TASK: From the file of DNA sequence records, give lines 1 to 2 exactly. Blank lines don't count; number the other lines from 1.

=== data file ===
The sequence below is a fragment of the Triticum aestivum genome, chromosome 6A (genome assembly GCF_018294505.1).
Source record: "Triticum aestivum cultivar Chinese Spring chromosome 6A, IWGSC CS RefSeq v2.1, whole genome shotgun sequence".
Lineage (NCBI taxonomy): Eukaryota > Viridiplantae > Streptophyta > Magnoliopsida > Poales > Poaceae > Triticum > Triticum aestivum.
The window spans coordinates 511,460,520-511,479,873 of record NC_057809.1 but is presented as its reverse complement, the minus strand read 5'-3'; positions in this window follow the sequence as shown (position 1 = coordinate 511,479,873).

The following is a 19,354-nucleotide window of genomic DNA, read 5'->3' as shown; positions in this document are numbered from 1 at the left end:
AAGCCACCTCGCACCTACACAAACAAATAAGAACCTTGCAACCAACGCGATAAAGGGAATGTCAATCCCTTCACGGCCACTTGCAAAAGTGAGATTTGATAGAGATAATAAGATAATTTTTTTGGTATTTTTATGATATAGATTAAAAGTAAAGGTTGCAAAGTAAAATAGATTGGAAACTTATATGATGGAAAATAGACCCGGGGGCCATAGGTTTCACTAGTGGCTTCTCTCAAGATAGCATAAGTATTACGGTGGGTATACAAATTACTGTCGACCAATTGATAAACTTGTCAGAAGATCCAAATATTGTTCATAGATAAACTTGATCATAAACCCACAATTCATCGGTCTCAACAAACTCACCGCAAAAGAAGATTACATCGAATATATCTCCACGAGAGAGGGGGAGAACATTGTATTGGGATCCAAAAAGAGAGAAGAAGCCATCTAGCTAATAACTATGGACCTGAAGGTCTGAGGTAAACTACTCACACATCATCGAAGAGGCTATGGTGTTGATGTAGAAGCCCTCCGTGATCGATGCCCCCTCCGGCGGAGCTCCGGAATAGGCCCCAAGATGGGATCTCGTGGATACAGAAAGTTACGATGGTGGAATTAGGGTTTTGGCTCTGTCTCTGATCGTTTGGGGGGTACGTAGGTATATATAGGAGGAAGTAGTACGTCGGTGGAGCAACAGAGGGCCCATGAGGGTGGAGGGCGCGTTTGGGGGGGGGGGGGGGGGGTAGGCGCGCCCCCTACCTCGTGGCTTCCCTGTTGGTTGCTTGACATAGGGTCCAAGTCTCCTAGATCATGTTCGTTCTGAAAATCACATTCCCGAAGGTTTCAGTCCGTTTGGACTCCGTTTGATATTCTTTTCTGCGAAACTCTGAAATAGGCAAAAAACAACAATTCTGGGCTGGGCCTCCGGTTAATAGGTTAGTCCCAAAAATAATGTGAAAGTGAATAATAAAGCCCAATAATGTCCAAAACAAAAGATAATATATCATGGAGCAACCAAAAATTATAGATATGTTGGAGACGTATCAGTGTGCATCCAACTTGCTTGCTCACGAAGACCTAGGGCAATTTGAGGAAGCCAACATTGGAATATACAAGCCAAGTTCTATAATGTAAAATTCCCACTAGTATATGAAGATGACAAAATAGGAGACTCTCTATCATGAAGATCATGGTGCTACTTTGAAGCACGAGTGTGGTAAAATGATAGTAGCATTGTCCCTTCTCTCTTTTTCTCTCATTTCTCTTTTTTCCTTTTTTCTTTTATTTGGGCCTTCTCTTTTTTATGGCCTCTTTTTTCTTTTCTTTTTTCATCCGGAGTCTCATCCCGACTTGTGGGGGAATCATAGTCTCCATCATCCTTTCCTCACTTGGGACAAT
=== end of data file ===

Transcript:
The sequence below is a fragment of the Triticum aestivum genome, chromosome 6A (genome assembly GCF_018294505.1).
Source record: "Triticum aestivum cultivar Chinese Spring chromosome 6A, IWGSC CS RefSeq v2.1, whole genome shotgun sequence".